Betsy Butler's first campaign mailer of the 50th Assembly District election is the talk of the town. But not in a way the candidate hoped or intended. That's because Betsy Butler's "mailers" weren't mailed at all. Instead, they were wrapped around thousands of Mexican-made plastic baby bottles and hand-delivered by paid canvassers.
Reports of Betsy Butler's baby bottle mailers started yesterday, when reports started flooding in of bottles mysteriously showing up on the doorsteps of voters all over Santa Monica. Presumably, Butler chose to introduce herself to the 50th Assembly district via plastic baby bottles as a clever way to tout her involvement in a California law banning BPA from plastic baby bottles and sippy cups.
But whatever Butler's intentions, voters in the district were universally taken aback by the gimmicky mailers.
"When I came home, my first thought was it some sort of product placement," said Rick Moore, who lives in the Sunset Park neighborhood of Santa Monica. He didn't realize it was a campaign mailer until he took a closer look. "It's just an odd thing to receive as a 59 year-old man. I mean, does she think this is the next stop for me?"
Abby Arnold, a voter in Santa Monica's Ocean Park neighborhood was equally flummoxed. "I don't have a baby. What am I going to do with a baby bottle except throw it away?"
One voter in the Wilmont neighborhood voiced similar concerns, writing in an email, "Clearly, the Butler campaign addressed a bottle for every unit in my (11-unit) building. This struck me as extremely wasteful, and since I don't have kids and live in a small apartment, I'm now confronted with the task of figuring out what to do with it."
James Haygood of Sunset Park believes that Butler's mailer sends the wrong message to voters, "Little things do matter. Leaving a bunch of plastic junk around the neighborhood definitely tweaks the sensibilities of people here that know that dealing with environmental issues means a lot of people doing a lot of little things."
Another voter who lives north of Wilshire Blvd. voiced surprise that a candidate reportedly endorsed by the California League of Conservation Voters and the Sierra Club would dump so much plastic into the district, plastic which would more than likely end up in the trash.
"This is just bizarre. It's wrong. (CLCV and the Sierra Club) ought to look at how much landfill she's taking up."
Indeed, recycling statistics complied by Cal Recycle seem to validate this concern. The recycling rates for polypropylene plastics (the type of plastic the baby bottle mailers are made out of) is abysmally low, hovering around 5%.
"That's not a very green message," Rick Moore reiterated.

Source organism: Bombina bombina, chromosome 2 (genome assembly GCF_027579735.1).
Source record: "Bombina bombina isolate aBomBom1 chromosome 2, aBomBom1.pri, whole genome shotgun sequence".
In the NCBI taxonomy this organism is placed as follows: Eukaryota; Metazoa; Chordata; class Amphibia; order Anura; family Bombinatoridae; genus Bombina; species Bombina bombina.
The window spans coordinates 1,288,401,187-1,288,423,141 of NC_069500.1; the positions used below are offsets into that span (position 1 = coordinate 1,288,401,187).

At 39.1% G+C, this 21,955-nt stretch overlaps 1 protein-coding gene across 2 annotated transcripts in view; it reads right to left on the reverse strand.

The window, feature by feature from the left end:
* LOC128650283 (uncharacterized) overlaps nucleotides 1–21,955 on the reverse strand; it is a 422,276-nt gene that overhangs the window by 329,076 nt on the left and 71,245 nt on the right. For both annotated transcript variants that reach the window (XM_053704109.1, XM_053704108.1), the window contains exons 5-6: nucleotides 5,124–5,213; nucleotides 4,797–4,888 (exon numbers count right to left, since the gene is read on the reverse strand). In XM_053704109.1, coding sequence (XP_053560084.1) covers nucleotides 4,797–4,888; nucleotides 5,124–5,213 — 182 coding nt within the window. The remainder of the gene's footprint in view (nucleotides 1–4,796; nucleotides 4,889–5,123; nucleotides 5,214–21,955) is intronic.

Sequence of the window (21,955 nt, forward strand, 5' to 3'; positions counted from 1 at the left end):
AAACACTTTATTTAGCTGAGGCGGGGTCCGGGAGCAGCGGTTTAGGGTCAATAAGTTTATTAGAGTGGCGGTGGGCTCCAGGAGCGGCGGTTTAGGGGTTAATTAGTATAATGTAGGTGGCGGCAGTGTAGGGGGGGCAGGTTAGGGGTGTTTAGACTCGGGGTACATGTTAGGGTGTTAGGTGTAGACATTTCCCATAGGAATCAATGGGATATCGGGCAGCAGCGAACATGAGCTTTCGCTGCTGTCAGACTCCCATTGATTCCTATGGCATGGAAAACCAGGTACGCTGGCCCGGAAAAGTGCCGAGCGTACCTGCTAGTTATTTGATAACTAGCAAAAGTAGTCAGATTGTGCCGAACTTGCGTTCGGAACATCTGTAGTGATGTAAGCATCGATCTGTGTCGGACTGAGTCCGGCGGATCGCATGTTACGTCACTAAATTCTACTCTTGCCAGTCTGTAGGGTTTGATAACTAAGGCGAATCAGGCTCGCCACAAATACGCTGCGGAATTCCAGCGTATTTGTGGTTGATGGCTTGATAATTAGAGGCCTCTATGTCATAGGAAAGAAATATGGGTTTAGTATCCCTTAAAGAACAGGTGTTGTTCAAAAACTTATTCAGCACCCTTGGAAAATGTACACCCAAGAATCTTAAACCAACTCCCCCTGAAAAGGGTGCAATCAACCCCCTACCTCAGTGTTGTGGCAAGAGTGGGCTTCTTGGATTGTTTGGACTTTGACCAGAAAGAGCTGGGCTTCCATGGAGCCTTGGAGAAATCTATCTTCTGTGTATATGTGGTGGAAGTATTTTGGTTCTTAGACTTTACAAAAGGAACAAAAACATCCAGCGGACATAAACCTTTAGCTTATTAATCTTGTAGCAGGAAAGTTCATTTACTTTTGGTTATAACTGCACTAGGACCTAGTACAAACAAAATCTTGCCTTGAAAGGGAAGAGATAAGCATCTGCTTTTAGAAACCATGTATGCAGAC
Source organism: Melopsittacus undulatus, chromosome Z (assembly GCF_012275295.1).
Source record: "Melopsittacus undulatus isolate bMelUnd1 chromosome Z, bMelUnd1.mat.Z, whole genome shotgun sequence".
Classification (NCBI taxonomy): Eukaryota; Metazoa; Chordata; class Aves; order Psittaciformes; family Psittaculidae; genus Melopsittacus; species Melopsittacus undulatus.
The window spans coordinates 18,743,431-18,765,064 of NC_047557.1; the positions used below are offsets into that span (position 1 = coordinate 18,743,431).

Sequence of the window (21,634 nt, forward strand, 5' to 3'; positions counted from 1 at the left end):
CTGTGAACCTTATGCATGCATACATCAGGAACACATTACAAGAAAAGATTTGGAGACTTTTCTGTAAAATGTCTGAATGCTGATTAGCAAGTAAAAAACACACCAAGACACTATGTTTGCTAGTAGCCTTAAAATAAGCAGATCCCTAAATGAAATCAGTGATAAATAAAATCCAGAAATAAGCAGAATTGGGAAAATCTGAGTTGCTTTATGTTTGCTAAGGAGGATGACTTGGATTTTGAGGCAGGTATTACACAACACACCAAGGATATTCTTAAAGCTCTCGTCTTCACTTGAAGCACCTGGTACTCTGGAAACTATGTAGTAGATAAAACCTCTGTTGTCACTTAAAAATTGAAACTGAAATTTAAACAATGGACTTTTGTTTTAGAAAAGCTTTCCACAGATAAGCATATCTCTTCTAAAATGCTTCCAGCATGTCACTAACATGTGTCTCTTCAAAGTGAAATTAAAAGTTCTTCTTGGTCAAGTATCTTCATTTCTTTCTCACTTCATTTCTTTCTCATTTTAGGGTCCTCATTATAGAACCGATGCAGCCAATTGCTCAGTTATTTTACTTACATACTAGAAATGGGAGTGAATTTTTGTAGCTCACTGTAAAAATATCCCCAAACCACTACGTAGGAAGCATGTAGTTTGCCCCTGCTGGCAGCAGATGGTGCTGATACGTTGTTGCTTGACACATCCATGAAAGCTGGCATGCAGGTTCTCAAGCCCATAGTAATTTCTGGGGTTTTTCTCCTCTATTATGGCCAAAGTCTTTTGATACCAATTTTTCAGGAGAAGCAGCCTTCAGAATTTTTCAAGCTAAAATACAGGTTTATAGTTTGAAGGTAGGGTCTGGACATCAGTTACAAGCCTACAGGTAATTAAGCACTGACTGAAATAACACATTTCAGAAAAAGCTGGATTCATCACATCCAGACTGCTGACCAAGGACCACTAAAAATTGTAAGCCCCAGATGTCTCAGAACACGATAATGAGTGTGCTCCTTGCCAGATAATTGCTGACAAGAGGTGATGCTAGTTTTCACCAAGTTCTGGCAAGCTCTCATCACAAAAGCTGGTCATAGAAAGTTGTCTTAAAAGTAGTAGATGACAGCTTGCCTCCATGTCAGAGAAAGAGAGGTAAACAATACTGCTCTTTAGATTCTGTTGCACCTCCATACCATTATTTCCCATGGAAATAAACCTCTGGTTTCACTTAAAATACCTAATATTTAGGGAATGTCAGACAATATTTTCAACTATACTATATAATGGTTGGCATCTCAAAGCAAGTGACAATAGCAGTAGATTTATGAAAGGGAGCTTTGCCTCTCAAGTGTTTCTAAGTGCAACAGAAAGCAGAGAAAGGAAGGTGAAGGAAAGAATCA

Voters also voiced concern about the Mexican-made Evenflo-brand bottles Butler chose to use. Democratic candidates normally go to great lengths to make sure any campaign materials, including mailers and lawn signs, are locally manufactured by union shops. The issue could prove particularly problematic for Butler, who's received tens of thousands of dollars in union PAC money.
"We always look for the union label on any printed materials a candidate hands out," said Arnold. "It lets me know that keeping good manufacturing jobs in California is a priority for them."
Evenflo, the company which manufactures the bottles Butler chose to use, could in an of itself also prove problematic for the candidate.
The company agreed in 2009 to stop using BPA in plastic baby bottles sold domestically (two years before Butler's BPA legislation was signed into law), yet quietly continued to ship plastic bottles made with BPA to other countries. The company has also been repeatedly (and successfully) sued for marketing defective products. In 2007, a jury awarded $10.4 million to the parents of a four month old boy who died of head injuries sustained in a car crash while riding in a defective Evenflo car seat. In 2008, the company had to recall a million child restraint seats when it turned out their seats could break off and fly around inside the car during collisions as slow as 38 mph.
The irony of Butler wrapping campaign literature touting her union and consumer protection endorsements around thousands of Mexican-made plastic bottles from a company with a track record of marketing products harmful to children was not lost on Arnold, the voter in Ocean Park.
"This is a highly informed, politically aware district. You can't fool us."
If Betsy Butler was hoping the baby bottle mailers would make an impression on voters, it can safely be said she's achieved her goal. It certainly made an impression on the Wilmont voter whose apartment building was targeted by the campaign.
"I was undecided on who to vote for in the election until I received Butler's baby bottle." she wrote, "Then I scratched her off my list."